JOURNAL ARTICLE

Differences in the Clinical Profile and Outcomes of Typical and Atypical Takotsubo Syndrome: Data From the International Takotsubo Registry

Jelena R Ghadri, Victoria L Cammann, L Christian Napp, Stjepan Jurisic, Johanna Diekmann, Dana Roxana Bataiosu, Burkhardt Seifert, Milosz Jaguszewski, Annahita Sarcon, Catharina A Neumann, Verena Geyer, Abhiram Prasad, Jeroen J Bax, Frank Ruschitzka, Thomas F Lüscher, Christian Templin
JAMA Cardiology 2016 June 1, 1 (3): 335-40
27438117

IMPORTANCE: Apical ballooning is broadly recognized as the classic form of takotsubo syndrome (TTS). Atypical subtypes of TTS also exist, which constitute about 20% of all cases. To date, clinical profile and course of atypical TTS types have rarely been studied.

OBJECTIVE: To characterize the clinical profile and outcomes of typical vs atypical types of TTS in a large patient cohort.

DESIGN, SETTING, AND PARTICIPANTS: Records of 1750 patients from the International Takotsubo Registry, comprising 26 participating cardiovascular centers in 9 different countries, were reviewed and data on clinical profile and outcomes collected from January 1, 2011, to December 31, 2014.

MAIN OUTCOMES AND MEASURES: Clinical characteristics and in-hospital as well as long-term outcomes were assessed.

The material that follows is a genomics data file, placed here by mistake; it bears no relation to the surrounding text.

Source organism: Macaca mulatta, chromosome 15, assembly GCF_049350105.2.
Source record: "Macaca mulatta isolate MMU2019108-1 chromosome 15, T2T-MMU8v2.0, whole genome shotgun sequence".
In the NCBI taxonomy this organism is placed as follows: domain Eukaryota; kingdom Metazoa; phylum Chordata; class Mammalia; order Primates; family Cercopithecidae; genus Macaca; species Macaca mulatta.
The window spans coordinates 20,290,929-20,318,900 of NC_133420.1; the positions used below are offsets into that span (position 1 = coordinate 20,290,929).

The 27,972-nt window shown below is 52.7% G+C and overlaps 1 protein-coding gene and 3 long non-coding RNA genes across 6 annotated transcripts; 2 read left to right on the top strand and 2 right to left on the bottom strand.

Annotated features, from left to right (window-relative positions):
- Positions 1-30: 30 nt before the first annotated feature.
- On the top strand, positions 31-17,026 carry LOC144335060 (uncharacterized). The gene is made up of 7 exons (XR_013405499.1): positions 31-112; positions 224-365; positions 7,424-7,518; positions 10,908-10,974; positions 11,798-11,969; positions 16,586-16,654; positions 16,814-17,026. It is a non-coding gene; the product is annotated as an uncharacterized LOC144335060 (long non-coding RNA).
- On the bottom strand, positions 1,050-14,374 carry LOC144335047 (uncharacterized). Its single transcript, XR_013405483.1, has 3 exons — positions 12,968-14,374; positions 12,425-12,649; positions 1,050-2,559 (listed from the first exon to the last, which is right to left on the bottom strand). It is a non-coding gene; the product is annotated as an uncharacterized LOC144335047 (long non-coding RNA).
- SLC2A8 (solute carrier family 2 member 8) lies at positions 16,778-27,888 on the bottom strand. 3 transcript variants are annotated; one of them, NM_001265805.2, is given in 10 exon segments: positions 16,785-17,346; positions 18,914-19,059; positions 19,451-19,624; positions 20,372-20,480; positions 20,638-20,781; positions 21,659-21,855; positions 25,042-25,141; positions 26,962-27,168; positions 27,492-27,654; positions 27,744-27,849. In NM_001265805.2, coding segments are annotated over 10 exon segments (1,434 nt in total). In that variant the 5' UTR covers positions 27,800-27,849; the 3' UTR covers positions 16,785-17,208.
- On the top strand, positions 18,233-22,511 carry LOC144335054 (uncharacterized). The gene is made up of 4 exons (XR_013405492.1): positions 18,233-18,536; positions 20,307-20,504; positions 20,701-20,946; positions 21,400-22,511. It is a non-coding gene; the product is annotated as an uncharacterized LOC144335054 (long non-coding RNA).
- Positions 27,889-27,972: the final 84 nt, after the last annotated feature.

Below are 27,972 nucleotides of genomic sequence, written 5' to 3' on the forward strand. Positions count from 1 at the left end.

RESULTS: Of 1750 patients diagnosed with TTS between 1998 and 2014, a total of 1430 (81.7%) presented with apical TTS (defined as typical TTS) and 320 (18.3%) with midventricular, basal, or focal TTS (all defined as atypical TTS). Patients with atypical TTS were younger than those with typical TTS (mean [SD], 62.5 [13.3] vs 67.3 [12.9] years; P < .001). Brain natriuretic peptide levels on admission were lower (median factor increase of the upper limit of normal, 4.18 vs 6.59; P = .02) and left ventricular ejection fraction was higher (mean [SD], 43.4% [10.7%] vs 40.6% [12.0%]; P < .001) in patients with atypical than those with typical forms of TTS. ST-segment depression was more prevalent in patients with atypical TTS (31 of 286 [10.8%] vs 90 of 1292 [7.0%]; P = .03), while ST-segment elevation was found more frequently in patients with typical TTS (593 of 1292 [45.9%] vs 97 of 286 [33.9%]; P < .001). Patients with atypical TTS more often had neurologic disorders than those with typical TTS (81 of 274 [29.6%] vs 286 of 1251 [22.9%]; P = .02). While in-hospital mortality was comparable between patients with atypical and typical TTS (10 of 320 [3.1%] vs 62 of 1430 [4.3%]; P = .32), the atypical forms showed a favorable outcome at 1 year (P = .01). However, after adjustment for confounders, only left ventricular ejection fraction less than 45%, atrial fibrillation, and neurologic disease, but not the type of TTS, were independent predictors. After 1 year, patients with both types of TTS showed a similar prognosis at long-term follow-up.

CONCLUSIONS AND RELEVANCE: Atypical TTS has different characteristics than typical TTS, including younger age of onset, more frequent ST-segment depression, higher prevalence of neurologic diseases, less pronounced reduction in left ventricular ejection fraction, and lower brain natriuretic peptide values on admission. Outcomes are comparable between patients with both types after adjustment for confounders, suggesting that both should be equally monitored.

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